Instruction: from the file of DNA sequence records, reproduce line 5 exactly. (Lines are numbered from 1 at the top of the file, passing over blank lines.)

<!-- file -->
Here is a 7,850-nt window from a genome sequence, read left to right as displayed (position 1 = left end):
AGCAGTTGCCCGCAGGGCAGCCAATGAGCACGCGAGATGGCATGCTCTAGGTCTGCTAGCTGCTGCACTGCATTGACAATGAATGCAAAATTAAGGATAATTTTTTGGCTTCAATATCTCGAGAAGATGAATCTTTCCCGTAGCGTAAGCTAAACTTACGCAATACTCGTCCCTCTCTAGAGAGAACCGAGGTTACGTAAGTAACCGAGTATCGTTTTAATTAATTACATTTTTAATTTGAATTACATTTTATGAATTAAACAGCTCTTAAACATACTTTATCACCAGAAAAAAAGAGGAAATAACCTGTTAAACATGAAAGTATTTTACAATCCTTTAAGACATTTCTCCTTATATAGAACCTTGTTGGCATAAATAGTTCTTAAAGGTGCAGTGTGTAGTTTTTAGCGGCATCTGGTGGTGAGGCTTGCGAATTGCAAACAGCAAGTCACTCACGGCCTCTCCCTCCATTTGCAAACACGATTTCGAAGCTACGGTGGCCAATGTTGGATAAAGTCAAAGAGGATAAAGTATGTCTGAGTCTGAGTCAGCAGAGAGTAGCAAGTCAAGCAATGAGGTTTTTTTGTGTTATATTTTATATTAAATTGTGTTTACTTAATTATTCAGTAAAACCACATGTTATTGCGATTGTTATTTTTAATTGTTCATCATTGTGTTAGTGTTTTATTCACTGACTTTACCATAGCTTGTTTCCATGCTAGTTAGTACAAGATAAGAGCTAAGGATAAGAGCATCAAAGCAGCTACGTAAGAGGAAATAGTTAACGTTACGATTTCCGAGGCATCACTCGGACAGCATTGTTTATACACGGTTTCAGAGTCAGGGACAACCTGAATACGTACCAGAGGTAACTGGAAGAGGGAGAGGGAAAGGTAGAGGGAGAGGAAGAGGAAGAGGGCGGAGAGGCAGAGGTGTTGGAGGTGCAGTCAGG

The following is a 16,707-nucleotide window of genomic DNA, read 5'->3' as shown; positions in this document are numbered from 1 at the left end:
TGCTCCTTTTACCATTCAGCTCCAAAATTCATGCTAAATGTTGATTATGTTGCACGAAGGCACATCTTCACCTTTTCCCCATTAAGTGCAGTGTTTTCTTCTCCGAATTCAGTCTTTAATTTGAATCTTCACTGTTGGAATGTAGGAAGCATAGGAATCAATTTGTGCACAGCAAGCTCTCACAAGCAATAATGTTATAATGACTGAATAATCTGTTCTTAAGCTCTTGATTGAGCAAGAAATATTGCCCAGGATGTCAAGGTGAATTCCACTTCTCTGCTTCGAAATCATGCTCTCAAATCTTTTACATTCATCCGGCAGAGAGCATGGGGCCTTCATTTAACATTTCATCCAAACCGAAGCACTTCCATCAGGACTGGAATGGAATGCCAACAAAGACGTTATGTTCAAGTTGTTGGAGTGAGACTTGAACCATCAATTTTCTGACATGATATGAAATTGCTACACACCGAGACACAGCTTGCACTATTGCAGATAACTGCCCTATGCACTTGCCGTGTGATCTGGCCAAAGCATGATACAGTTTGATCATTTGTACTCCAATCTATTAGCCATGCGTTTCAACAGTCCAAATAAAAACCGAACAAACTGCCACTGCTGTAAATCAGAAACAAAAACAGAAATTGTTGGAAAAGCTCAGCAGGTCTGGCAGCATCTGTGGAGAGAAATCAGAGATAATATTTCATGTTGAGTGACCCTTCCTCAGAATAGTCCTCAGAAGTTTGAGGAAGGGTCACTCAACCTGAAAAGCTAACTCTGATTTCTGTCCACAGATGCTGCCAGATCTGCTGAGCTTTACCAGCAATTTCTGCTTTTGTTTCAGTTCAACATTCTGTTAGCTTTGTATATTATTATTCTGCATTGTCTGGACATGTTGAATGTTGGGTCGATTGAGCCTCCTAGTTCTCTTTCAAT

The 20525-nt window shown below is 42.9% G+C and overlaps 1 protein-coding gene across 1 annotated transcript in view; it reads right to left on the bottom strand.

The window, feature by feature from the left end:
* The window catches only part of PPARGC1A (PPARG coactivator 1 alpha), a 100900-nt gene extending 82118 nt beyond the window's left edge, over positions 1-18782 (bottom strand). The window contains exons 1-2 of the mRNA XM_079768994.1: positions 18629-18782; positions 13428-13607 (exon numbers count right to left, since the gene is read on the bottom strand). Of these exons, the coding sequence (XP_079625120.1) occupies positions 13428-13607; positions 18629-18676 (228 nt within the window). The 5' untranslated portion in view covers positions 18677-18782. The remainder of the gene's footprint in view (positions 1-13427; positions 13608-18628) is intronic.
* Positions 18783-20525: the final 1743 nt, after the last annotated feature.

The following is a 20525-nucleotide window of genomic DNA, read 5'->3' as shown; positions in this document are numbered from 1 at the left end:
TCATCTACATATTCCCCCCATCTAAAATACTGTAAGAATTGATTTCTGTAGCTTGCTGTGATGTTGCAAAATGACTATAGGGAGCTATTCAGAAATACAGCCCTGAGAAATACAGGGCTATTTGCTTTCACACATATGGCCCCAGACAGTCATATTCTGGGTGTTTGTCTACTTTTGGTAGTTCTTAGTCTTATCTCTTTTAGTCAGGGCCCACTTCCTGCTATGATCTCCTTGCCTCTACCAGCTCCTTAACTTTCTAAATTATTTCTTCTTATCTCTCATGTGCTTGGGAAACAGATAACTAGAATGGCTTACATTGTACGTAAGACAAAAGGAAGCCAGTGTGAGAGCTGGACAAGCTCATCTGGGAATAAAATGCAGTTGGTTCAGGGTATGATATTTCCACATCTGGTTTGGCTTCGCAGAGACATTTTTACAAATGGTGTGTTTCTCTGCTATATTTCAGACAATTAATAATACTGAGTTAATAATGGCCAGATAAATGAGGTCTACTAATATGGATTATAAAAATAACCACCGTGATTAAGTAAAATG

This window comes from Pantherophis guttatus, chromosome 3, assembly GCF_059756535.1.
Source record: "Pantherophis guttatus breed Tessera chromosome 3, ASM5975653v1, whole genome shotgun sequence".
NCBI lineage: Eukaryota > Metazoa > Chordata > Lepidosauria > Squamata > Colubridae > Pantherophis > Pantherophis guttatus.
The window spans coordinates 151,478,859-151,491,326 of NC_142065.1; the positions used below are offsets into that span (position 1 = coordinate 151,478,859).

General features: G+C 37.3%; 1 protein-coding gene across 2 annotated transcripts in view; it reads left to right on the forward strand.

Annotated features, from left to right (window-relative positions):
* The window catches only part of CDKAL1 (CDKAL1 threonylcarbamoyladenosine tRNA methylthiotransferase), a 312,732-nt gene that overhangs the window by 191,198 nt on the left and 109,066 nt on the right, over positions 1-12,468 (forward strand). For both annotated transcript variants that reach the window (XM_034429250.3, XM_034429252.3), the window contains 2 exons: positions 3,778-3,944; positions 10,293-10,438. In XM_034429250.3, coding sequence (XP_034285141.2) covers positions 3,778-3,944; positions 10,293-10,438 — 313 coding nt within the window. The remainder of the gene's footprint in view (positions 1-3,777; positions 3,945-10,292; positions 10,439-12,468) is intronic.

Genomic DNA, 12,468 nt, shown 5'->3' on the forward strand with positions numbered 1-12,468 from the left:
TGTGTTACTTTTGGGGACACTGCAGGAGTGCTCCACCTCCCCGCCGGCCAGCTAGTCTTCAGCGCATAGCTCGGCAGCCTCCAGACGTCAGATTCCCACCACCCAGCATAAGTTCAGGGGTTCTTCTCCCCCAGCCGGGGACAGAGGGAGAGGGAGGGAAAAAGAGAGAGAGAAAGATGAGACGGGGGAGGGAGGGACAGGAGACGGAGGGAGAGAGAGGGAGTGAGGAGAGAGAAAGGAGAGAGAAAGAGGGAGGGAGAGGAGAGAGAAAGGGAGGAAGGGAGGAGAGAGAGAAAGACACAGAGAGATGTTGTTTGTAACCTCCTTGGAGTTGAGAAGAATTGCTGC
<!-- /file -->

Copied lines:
The 20525-nt window shown below is 42.9% G+C and overlaps 1 protein-coding gene across 1 annotated transcript in view; it reads right to left on the bottom strand.